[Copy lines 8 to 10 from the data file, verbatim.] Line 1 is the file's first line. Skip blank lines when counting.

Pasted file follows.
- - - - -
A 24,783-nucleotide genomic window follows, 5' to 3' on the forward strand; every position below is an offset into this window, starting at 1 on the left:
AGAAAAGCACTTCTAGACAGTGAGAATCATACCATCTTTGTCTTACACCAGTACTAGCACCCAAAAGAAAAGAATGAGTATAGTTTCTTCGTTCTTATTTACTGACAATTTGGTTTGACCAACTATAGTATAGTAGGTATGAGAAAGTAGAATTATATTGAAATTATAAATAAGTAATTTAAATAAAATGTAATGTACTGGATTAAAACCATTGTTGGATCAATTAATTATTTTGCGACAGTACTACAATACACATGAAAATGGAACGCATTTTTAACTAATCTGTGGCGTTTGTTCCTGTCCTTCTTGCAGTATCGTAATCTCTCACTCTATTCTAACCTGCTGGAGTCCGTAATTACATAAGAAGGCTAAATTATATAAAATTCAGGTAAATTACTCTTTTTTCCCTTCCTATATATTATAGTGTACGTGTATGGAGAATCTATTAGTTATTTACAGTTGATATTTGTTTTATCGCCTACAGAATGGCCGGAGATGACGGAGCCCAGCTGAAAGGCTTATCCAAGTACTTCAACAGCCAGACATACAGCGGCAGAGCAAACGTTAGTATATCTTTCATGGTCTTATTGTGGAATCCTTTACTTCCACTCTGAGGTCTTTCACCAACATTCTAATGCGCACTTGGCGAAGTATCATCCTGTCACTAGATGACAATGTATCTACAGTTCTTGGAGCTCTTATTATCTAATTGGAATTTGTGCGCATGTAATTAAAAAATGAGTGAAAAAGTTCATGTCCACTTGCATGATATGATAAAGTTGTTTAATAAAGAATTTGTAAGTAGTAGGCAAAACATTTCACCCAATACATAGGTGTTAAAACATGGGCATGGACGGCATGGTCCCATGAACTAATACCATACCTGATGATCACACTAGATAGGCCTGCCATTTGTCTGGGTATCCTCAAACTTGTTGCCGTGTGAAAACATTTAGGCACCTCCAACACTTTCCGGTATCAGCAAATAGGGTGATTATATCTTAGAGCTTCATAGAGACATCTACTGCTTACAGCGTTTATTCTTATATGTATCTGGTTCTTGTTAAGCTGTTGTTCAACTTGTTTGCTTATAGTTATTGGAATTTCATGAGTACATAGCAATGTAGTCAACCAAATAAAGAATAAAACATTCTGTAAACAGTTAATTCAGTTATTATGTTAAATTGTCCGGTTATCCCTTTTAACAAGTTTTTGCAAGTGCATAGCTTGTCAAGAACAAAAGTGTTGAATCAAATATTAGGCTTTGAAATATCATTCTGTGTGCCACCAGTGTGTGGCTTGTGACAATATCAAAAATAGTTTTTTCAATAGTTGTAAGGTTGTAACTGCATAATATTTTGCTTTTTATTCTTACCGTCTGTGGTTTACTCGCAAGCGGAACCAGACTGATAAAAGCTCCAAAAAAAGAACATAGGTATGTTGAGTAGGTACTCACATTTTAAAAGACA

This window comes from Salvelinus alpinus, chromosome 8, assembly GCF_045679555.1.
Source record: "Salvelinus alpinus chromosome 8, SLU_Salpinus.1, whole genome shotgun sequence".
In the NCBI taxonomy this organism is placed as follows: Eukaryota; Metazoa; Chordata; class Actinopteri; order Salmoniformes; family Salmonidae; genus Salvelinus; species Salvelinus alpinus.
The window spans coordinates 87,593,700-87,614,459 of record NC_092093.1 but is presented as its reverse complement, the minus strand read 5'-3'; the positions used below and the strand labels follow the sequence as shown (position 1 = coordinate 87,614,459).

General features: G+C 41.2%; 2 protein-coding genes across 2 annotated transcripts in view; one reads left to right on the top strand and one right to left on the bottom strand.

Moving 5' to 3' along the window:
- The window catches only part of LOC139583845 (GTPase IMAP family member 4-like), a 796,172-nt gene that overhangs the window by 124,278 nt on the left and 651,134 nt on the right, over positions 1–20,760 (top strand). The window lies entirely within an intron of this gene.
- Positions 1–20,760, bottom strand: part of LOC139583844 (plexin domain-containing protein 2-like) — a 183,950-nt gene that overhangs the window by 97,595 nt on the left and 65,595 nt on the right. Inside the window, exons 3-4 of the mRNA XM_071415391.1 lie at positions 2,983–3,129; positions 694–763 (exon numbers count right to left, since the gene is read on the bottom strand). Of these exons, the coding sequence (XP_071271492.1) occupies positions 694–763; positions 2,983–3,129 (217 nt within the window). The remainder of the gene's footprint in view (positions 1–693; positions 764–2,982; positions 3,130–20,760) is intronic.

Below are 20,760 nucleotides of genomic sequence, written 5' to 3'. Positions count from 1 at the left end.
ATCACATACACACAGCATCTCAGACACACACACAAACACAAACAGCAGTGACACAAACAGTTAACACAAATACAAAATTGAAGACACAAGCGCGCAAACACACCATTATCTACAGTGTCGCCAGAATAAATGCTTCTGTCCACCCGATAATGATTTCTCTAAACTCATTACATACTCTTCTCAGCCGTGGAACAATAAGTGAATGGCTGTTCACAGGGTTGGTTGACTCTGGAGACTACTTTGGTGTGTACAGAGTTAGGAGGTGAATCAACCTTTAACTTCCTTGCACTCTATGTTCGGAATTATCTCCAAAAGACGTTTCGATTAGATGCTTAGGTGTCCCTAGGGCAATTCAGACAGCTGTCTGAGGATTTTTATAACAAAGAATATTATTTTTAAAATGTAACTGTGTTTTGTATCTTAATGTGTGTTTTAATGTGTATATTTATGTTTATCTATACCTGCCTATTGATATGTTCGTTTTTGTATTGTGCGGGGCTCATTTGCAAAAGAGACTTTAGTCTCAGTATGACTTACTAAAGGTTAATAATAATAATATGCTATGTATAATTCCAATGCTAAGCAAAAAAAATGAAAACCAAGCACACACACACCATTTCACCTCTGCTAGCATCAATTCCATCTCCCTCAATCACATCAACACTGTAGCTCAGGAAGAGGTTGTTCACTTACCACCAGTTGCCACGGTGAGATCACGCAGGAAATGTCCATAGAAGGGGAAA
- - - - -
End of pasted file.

Moving 5' to 3' along the window:
- The window catches only part of LOC139583845 (GTPase IMAP family member 4-like), a 796,172-nt gene that overhangs the window by 124,278 nt on the left and 651,134 nt on the right, over positions 1–20,760 (top strand). The window lies entirely within an intron of this gene.
- Positions 1–20,760, bottom strand: part of LOC139583844 (plexin domain-containing protein 2-like) — a 183,950-nt gene that overhangs the window by 97,595 nt on the left and 65,595 nt on the right. Inside the window, exons 3-4 of the mRNA XM_071415391.1 lie at positions 2,983–3,129; positions 694–763 (exon numbers count right to left, since the gene is read on the bottom strand). Of these exons, the coding sequence (XP_071271492.1) occupies positions 694–763; positions 2,983–3,129 (217 nt within the window). The remainder of the gene's footprint in view (positions 1–693; positions 764–2,982; positions 3,130–20,760) is intronic.